Brazil Travel & Tourism News
RIO DE JANEIRO – The most famous hotel in Rio de Janeiro, the Copacabana Palace, will be renovated this year and will be selling historic items. The second major renovation since the iconic hotel opened in 1923, will see bedside tables, dressers, sofas and lamps offered for sale to the general public.
Copacabana Palace Hotel Renovation
Sixty rooms and ninety bathrooms in the main building will be completely refurbished. The last major remodeling occurred in late 1994.
Originally, the remodeling was to commence in May, but it was postponed until the end of June so that the hotel could accommodate delegations arriving in the city for the UN Conference on Sustainable Development, Rio +20, which runs from 13 to 22 June, 2012.
The hotel owners will invest R$30 million reals ($16 million USD) in the renovation. The lobby, considered small by today’s standards, will be expanded by 60%. Disabled access throughout the building will be brought up to modern standards.
The façade will be extended to accommodate the passage of two vehicles at a time – it currently only fits one.
The hotel will not be closed for renovations. The buildings adjoining the main building, housing two restaurants and the pool will remain open. There are also many other great hotels to stay at nearby while it is closed. Visit Expedia.com.br to see some of these options.
”It is a hotel dating to the 1920s, so it has many stairs, which hinder the movement of wheelchairs, for example,” the hotel’s general manager, Andrea Natal, told Folha. “Our idea is to modernize it without ruining its classic style,” she said.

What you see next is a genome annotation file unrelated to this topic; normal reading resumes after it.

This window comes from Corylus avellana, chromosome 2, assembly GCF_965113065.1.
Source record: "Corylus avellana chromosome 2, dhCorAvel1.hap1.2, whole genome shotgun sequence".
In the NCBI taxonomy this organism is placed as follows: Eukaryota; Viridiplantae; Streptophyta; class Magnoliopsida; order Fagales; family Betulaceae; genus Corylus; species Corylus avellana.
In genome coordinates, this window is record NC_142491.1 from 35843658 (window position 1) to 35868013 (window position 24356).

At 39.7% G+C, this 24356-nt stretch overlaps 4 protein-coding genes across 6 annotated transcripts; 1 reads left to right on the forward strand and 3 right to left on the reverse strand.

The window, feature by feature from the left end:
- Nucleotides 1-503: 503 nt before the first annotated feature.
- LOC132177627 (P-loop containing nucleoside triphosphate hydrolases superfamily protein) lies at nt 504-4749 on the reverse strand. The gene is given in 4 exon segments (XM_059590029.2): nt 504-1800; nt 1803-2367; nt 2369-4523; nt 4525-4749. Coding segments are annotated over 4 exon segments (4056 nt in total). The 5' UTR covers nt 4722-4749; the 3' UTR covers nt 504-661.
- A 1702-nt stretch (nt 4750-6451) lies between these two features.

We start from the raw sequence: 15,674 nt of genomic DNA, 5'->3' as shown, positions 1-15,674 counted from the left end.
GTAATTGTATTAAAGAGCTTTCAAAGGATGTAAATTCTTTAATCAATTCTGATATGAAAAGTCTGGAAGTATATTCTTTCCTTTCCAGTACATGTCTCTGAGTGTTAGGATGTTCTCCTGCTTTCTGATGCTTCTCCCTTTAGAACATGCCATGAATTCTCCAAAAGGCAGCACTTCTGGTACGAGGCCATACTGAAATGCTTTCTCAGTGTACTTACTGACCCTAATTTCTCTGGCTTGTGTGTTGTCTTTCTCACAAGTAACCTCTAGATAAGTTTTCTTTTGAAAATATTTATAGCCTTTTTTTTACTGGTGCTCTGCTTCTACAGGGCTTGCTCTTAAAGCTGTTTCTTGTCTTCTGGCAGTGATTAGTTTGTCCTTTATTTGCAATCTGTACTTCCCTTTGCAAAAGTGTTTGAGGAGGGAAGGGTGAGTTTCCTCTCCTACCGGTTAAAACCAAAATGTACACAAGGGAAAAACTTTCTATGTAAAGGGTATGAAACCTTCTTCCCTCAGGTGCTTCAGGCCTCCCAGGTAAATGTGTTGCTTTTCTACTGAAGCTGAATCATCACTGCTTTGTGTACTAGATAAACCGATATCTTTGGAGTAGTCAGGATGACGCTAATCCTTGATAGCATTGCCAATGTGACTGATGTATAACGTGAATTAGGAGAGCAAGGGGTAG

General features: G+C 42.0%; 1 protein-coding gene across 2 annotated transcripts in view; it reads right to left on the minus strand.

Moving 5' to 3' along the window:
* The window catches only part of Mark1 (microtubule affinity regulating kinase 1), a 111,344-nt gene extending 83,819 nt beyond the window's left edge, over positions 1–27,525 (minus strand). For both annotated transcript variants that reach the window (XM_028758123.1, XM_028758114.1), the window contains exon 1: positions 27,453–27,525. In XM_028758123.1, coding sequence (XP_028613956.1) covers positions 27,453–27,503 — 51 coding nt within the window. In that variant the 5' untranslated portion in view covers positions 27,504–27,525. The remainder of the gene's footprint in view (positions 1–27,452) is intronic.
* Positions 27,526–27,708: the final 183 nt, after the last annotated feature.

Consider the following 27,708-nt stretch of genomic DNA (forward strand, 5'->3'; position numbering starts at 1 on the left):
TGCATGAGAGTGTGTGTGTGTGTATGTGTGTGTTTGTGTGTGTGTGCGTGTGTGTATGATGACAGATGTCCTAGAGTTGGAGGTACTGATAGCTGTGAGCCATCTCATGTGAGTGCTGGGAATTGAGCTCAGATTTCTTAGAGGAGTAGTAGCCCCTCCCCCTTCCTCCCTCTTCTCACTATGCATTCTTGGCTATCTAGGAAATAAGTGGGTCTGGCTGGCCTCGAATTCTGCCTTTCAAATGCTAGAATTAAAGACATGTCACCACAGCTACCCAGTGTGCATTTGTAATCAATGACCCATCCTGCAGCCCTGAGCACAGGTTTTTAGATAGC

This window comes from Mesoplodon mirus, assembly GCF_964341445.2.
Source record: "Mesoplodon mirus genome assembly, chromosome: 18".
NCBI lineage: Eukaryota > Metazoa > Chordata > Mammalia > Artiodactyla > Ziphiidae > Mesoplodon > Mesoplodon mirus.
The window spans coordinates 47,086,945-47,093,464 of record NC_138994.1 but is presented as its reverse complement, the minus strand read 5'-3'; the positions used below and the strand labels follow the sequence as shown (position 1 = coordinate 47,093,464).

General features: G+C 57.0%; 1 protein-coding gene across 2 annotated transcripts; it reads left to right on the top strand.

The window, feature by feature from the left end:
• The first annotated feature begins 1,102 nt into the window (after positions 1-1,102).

In 2005, the annex building of the Copa, as the hotel is called by its regulars, was renovated. Its 96 rooms were completely redone.
At that time, 589 items of furniture were sold at an auction held in the auditorium of the hotel, where stars such as Brigitte Bardot, Marilyn Monroe, Ava Gardner and Clark Gable have stayed. The Beatles, the Rolling Stones and the Black Eyed Peas are but a few of the other luminaries who have all stayed in the hotel.
The furniture is mostly solid wood – mahogany or rosewood – in English Style. The hotel has not yet announced how the items will be sold – whether by auction or in a kind of bazaar.
At the 2005 sale, Claudia Fialho, director of Public Relations for the hotel told Folha, many bidders were from Sao Paulo. “Many others were from the Guinle family, the former owners,” she said. The Copacabana Palace belongs to the English firm Orient Express, which has 50 luxury hotels in 25 countries.